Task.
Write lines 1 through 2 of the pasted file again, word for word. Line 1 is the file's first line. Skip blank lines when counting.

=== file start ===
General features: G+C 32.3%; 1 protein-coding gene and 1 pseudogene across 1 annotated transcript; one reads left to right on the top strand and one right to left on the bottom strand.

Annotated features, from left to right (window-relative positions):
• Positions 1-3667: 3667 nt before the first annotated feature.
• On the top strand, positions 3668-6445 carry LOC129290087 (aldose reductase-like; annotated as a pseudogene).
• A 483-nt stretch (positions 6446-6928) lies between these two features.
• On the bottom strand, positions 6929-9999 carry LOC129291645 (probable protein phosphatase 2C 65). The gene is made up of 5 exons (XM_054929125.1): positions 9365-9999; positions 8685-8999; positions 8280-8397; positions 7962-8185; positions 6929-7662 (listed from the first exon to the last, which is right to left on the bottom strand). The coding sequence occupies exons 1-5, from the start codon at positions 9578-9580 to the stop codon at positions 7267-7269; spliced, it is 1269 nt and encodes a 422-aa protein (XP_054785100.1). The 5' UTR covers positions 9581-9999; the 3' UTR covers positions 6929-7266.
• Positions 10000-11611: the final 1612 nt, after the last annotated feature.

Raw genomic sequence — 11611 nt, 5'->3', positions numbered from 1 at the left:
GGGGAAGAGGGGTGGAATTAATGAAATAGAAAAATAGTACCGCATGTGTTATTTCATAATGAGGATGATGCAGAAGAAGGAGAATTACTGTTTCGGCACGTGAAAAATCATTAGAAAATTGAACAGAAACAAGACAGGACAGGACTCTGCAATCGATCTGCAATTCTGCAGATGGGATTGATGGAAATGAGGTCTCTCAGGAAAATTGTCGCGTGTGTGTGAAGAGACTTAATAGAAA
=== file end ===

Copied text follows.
General features: G+C 32.3%; 1 protein-coding gene and 1 pseudogene across 1 annotated transcript; one reads left to right on the top strand and one right to left on the bottom strand.

Annotated features, from left to right (window-relative positions):